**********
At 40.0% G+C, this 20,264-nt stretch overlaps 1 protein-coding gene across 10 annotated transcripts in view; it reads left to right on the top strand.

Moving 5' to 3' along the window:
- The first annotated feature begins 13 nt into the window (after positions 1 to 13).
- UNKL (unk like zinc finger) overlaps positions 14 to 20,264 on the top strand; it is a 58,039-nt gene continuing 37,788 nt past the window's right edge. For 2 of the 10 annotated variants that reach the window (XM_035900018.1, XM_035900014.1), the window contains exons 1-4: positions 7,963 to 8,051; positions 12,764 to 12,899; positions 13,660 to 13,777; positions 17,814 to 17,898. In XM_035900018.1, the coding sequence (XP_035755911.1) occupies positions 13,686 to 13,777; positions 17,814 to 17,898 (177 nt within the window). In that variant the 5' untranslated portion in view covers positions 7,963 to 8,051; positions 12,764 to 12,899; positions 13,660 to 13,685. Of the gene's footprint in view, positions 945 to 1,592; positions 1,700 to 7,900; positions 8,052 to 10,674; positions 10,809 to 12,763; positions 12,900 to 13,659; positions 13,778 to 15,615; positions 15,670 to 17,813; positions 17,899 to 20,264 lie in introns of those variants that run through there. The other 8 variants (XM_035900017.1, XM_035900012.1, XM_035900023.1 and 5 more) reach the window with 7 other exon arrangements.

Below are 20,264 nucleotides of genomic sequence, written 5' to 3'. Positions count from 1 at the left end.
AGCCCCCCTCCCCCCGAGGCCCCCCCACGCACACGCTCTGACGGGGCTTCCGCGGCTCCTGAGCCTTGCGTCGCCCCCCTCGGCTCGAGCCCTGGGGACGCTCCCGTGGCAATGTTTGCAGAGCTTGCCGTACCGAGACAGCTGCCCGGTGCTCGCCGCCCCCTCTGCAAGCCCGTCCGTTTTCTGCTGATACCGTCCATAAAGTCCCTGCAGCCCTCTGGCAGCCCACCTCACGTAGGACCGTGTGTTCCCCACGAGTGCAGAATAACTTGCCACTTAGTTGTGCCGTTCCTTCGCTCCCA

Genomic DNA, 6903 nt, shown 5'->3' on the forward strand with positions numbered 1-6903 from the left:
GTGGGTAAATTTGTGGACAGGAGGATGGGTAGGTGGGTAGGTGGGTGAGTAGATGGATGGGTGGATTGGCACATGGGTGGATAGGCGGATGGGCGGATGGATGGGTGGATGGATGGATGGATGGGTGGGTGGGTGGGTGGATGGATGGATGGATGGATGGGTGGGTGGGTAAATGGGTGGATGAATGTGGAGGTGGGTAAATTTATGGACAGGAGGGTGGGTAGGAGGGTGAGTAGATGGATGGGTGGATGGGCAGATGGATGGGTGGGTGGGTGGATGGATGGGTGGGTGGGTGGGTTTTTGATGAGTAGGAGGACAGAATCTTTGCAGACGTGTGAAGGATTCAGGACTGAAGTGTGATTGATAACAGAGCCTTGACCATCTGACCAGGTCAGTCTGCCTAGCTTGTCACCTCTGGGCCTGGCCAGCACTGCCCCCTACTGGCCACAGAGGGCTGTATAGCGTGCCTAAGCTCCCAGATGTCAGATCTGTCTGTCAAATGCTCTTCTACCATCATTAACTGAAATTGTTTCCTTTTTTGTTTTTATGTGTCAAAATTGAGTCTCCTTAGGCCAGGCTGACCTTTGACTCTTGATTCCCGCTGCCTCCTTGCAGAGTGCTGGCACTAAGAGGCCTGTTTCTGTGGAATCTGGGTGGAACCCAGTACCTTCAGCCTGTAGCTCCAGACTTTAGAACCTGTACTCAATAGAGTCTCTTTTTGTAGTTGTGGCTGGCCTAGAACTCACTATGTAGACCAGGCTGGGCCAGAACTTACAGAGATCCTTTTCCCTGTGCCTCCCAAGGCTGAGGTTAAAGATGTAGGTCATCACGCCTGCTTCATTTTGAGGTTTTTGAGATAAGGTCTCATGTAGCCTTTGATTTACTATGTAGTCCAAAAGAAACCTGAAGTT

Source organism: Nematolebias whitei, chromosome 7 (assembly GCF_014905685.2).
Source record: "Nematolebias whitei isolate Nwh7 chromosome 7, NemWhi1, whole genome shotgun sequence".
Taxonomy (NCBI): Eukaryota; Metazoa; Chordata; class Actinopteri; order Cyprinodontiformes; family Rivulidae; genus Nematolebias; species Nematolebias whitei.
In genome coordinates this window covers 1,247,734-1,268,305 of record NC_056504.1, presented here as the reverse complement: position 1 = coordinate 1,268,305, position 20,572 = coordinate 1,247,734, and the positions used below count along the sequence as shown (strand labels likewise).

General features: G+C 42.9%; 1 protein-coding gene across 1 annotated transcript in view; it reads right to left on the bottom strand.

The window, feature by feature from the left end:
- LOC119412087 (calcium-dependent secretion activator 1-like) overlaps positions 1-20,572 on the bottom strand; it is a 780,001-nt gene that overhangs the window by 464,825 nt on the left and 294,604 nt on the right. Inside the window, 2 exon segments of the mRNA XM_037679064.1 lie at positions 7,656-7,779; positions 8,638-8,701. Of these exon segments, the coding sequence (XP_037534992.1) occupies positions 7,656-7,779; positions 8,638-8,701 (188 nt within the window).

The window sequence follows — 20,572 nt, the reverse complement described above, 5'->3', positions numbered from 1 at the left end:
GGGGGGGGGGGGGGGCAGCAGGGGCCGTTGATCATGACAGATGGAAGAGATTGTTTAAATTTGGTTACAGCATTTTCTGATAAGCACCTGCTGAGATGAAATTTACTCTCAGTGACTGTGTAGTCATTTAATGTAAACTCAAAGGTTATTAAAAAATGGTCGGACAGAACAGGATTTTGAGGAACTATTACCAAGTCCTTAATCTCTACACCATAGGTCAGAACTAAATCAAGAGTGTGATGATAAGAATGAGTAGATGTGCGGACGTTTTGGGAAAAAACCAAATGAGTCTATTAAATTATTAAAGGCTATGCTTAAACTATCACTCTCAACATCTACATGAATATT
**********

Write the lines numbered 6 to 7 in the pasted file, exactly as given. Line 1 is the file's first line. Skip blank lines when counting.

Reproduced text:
AGCCCCCCTCCCCCCGAGGCCCCCCCACGCACACGCTCTGACGGGGCTTCCGCGGCTCCTGAGCCTTGCGTCGCCCCCCTCGGCTCGAGCCCTGGGGACGCTCCCGTGGCAATGTTTGCAGAGCTTGCCGTACCGAGACAGCTGCCCGGTGCTCGCCGCCCCCTCTGCAAGCCCGTCCGTTTTCTGCTGATACCGTCCATAAAGTCCCTGCAGCCCTCTGGCAGCCCACCTCACGTAGGACCGTGTGTTCCCCACGAGTGCAGAATAACTTGCCACTTAGTTGTGCCGTTCCTTCGCTCCCA

Genomic DNA, 6903 nt, shown 5'->3' on the forward strand with positions numbered 1-6903 from the left: